Budapest100 started nine years ago, on April 9-10 2011, when three to four people organized the opening up of some residential and public buildings that are otherwise closed. Visitors were greeted by volunteers, and residents told their stories and led them around. It was a simple enough endeavor, but one that required much organization and research.
Over the years, 150,000 people have attended the program called “Budapest100,” with nearly 500 houses welcoming outsiders and the history of 1,361 buildings researched. The Guardian even selected it to be among its 10 most original cultural festivals in Europe.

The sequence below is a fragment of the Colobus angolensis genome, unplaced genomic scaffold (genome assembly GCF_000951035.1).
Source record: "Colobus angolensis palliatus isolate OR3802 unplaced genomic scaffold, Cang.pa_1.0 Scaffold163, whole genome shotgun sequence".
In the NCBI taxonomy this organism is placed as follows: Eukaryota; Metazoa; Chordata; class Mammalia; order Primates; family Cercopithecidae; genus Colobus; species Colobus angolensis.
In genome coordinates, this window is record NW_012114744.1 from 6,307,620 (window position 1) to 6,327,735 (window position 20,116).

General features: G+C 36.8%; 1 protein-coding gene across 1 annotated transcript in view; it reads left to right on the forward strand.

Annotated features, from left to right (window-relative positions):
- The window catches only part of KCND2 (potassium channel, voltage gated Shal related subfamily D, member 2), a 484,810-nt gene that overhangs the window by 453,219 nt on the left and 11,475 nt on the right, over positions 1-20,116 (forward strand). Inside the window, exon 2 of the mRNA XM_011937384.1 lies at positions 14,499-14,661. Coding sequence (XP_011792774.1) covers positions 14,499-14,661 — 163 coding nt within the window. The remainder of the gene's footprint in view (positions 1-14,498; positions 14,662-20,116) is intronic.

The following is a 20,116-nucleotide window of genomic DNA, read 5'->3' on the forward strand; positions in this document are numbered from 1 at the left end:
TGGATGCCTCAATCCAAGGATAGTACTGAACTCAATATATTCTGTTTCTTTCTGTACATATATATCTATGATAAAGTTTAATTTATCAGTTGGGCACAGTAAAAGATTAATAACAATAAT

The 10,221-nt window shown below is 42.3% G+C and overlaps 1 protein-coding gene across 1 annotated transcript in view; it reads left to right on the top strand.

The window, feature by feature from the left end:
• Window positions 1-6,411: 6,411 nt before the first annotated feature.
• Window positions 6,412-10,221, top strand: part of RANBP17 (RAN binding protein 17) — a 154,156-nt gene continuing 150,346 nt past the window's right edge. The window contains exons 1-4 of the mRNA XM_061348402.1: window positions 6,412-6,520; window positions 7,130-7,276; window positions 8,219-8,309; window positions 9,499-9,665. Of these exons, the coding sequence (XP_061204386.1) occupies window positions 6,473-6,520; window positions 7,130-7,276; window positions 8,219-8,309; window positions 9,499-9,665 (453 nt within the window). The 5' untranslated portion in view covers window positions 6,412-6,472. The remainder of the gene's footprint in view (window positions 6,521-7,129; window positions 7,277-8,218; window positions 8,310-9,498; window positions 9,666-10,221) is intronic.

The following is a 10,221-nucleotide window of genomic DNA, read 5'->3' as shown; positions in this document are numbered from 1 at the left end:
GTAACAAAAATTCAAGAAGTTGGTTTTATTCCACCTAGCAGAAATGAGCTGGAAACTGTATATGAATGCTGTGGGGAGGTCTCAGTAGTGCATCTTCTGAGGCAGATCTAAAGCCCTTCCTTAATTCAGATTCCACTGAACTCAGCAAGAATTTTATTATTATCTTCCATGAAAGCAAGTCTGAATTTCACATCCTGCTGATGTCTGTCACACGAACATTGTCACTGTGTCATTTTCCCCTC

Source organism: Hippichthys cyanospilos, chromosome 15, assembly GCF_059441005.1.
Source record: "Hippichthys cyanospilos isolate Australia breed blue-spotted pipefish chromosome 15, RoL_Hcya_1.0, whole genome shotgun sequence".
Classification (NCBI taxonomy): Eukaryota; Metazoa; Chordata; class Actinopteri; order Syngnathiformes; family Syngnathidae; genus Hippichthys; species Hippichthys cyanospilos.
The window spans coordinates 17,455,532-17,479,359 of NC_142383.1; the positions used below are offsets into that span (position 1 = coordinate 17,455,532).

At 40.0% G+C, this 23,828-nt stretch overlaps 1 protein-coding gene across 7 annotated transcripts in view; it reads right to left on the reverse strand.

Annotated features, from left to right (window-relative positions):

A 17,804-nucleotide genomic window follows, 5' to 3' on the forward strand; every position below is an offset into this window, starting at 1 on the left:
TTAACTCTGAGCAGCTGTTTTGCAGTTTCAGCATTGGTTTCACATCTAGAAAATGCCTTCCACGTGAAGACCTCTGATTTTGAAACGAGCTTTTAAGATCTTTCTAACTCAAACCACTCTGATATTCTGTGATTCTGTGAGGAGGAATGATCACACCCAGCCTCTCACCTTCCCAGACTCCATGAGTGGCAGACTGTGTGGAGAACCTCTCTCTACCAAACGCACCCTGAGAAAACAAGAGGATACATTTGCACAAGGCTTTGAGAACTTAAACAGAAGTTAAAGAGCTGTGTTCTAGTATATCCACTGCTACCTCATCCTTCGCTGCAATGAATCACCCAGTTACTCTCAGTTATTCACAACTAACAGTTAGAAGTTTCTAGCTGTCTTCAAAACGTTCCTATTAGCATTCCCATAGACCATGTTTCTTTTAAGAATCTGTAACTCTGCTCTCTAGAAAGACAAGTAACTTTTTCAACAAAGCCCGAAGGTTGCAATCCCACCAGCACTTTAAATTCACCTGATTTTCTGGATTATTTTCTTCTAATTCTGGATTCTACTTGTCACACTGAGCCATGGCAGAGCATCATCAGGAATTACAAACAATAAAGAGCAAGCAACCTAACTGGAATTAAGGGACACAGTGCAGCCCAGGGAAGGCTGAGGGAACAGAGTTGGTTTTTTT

London’s architecture-focused Open Houses Network is similar, but the Hungarian version is different. It was organized by civilians, with an emphasis on storytelling, local residents and communities.
The 10th Budapest100 is scheduled to take place September 19-20.